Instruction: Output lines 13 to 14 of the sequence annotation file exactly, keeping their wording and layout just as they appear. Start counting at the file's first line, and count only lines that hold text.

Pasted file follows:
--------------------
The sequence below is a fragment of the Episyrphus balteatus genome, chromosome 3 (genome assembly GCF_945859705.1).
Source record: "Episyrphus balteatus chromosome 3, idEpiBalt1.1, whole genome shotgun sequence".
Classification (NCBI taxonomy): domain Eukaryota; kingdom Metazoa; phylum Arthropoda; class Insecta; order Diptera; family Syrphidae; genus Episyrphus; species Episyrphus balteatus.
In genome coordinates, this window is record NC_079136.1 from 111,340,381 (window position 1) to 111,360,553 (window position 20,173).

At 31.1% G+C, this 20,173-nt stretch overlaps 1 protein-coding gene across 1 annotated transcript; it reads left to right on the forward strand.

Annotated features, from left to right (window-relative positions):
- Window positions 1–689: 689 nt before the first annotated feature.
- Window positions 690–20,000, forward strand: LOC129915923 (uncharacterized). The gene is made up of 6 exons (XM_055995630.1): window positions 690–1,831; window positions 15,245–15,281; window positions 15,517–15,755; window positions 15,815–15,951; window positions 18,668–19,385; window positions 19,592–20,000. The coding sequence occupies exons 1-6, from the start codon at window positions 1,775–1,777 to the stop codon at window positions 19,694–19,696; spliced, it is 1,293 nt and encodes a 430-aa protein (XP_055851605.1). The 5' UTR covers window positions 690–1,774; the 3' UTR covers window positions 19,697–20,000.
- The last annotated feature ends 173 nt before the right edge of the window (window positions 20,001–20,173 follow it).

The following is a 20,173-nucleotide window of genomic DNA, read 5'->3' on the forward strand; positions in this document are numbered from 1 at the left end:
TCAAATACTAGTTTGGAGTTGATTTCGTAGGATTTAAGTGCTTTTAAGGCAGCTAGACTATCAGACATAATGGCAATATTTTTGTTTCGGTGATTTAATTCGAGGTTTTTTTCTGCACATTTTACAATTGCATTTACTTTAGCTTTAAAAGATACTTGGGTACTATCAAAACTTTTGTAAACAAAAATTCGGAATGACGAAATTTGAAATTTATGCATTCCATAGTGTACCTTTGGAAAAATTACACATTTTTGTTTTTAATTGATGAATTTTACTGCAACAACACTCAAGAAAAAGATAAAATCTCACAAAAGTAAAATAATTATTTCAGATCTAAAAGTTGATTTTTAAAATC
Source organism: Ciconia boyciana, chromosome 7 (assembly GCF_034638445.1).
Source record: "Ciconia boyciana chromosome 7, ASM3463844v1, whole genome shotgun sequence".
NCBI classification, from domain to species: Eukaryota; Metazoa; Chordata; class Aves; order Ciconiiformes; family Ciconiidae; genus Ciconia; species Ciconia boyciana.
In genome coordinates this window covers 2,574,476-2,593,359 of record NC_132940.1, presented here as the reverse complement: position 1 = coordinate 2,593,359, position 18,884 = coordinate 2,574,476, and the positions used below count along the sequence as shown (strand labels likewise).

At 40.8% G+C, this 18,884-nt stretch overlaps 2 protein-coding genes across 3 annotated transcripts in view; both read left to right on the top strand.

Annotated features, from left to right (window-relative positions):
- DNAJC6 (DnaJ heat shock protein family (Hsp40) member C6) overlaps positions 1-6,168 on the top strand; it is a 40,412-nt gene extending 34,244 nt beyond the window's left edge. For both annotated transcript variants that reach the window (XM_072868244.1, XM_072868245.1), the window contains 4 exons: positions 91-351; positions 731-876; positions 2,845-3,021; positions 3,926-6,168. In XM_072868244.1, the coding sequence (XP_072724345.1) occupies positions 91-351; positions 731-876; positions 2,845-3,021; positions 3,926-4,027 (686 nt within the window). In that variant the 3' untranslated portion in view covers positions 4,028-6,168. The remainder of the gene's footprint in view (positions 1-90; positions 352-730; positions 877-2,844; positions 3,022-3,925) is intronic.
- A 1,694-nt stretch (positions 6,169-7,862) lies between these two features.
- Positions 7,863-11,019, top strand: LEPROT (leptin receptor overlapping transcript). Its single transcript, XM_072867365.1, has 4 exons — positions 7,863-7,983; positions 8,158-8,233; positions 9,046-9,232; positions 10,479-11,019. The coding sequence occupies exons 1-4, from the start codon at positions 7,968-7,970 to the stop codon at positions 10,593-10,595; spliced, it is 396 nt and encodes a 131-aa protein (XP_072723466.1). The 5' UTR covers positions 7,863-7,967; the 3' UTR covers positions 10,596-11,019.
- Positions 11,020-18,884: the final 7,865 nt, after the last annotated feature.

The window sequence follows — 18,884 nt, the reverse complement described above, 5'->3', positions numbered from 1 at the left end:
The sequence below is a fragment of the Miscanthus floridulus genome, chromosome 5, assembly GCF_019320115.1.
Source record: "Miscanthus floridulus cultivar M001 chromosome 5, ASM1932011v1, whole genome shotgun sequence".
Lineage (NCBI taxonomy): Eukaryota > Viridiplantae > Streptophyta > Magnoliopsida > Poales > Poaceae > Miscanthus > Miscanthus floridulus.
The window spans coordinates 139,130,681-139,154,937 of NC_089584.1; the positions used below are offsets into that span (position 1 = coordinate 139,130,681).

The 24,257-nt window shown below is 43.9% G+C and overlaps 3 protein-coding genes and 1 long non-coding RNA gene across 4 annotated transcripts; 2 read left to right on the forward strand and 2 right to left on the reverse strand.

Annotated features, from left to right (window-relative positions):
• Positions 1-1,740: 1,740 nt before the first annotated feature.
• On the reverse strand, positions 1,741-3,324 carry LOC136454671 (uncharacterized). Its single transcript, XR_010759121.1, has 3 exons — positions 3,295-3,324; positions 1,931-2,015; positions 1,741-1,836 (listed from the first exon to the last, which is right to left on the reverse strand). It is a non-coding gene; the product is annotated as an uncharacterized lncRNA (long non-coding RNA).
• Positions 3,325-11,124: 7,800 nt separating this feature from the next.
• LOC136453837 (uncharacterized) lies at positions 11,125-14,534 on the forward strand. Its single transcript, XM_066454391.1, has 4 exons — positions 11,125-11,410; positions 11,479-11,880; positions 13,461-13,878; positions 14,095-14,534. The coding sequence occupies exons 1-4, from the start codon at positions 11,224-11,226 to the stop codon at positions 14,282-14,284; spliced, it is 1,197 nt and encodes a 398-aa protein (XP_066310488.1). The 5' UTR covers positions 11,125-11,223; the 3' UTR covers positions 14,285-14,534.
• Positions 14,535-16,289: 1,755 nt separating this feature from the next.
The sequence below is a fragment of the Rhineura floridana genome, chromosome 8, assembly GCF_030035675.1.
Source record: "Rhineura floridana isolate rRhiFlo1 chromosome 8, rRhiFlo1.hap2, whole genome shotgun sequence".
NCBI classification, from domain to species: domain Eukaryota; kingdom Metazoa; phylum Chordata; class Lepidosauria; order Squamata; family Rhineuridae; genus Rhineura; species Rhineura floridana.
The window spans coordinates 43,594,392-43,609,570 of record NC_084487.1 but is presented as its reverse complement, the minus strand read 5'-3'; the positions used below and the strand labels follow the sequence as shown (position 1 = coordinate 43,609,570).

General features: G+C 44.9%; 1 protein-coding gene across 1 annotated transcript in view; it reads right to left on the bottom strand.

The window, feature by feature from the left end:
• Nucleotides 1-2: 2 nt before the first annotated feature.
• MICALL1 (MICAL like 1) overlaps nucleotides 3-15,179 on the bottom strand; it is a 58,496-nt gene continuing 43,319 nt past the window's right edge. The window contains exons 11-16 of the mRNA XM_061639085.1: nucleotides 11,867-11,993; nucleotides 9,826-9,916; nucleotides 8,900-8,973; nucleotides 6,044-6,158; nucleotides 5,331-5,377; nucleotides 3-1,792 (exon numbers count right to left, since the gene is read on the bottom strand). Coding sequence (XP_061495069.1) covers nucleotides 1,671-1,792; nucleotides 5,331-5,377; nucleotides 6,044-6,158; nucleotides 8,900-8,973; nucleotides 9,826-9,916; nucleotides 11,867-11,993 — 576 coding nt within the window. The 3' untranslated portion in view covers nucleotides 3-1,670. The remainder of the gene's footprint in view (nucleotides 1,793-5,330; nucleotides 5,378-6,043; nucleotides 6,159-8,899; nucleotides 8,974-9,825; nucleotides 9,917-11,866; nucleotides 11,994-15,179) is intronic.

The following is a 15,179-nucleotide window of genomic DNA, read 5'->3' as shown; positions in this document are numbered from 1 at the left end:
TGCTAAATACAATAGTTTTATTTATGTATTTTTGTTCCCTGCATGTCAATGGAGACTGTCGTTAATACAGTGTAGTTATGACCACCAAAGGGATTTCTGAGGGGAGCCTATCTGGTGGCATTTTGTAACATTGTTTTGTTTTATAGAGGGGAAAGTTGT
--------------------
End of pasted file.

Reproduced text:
Source record: "Ciconia boyciana chromosome 7, ASM3463844v1, whole genome shotgun sequence".
NCBI classification, from domain to species: Eukaryota; Metazoa; Chordata; class Aves; order Ciconiiformes; family Ciconiidae; genus Ciconia; species Ciconia boyciana.